the agronomist

I think I officially cast my lot with organic and sustainable agriculture as a way of life today. That doesn’t mean I’m definitely going to be a farmer for the rest of my life. It just means I took a public stand for the methods and practices of organic farming over and against industrial farming. 

(The key word in that sentence is “public.”) 

Now, after reading this post, some may look skeptically on my use of the word “public,” as well as the melodramatic way I’m setting this whole scene up. That may be fair.

But it felt like a big deal to me. Here’s what happened. 


I have an old and venerable friend named Tyler. Tyler and I were catching up on that illustrious and noble web-interface known as The Facebook, and I mentioned to him my plans (!) to travel to New Zealand in August and volunteer through a program called WWOOF (World Wide Opportunities on Organic Farms) for about nine months. Upon hearing these plans, Tyler spoke of them to his uncle, whom he describes as an “Agronomist (someone who specalizes in farming and farming practices and gets paid alot of money).” (Note the capitalization.)

Now, what did Tyler’s uncle the Agronomist say about my plans? 

[H]e said that organic farming (which is what WWOOF practices) is difficult and unpredictable. he suggested the peace corps or that you get training elsewhere first.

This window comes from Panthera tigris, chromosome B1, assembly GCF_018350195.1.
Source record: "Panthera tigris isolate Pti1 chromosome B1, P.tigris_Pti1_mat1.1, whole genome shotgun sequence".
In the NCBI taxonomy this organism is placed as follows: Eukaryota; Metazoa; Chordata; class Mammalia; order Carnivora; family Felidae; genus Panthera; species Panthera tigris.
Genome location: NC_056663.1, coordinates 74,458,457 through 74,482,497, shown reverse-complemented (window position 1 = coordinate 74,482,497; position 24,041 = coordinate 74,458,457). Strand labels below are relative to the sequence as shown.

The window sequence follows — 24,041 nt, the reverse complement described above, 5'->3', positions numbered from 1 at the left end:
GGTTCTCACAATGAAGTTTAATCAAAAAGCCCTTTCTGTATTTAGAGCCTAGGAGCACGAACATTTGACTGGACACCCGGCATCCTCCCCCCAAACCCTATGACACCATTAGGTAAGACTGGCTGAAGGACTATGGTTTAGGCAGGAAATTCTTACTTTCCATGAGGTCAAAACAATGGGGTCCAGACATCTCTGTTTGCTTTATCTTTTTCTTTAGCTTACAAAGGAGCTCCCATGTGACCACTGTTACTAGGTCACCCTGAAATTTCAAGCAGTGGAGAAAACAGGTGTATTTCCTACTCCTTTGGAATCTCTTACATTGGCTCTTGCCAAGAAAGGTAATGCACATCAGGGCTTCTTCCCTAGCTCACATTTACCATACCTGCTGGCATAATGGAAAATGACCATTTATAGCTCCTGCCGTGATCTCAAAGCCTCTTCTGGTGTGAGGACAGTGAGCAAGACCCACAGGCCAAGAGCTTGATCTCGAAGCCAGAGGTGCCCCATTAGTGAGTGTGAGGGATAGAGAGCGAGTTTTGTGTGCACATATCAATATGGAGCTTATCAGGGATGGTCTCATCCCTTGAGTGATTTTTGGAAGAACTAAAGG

Really? “Difficult and unpredictable”? No!

OK, OK. I’m getting ahead of myself… This is what I responded to Tyler over Facebook:


Do me a favor. I seriously want this done. OK?

Tell your uncle that LIFE is difficult and unpredictable. So why should we expect anything different from something so foundational to life itself–the bringing forth of FOOD (necessary to life!) from the earth?

It’s industrial farming that is unpredictable. It’s using chemicals and methods that were invented sometimes only 30 years ago–at most, 100 years ago (when nitrogen-fixation was applied to fertilizer by Bosch and Haber)–and whose consequences for long-term health and nutrition we know nothing about, not to mention the consequences for the earth that we know are dangerous and even deadly. 

I don’t want to be told how to farm by a “specialist” who “gets paid a lot of money.” I want to learn how to farm from my ancestors, who farmed the same way–organically!–for centuries before anything else was even possible. 

Thank you and good night.


You may be asking yourself, “Where’s the ‘public stand,’ Scott?”

Perhaps posting the whole response here makes it a little more public than the conversation with Tyler limited by the privacy of Facebook. However, I fully intend Tyler to pass my little message along to his uncle. And, knowing Tyler, I think he will. That means I will have taken a stand in the very public arena of Agronomy. A man with a capitalized title will have to come to terms with my convictions. 

How’s that for activism? Protestation? 


Rosa Parks


One response to “the agronomist

  1. Thomas Dixon

    Hey man, amen that life is difficult and predictable. Not that trying to make things more predictable–all else being equal–is bad, certainly when you have others to support. But sometimes it’s ok or good to take risks.

    Could you give us a nutshell definition of organic farming and how it differs from non-organic (=industrial?) farming? Thanks bro.

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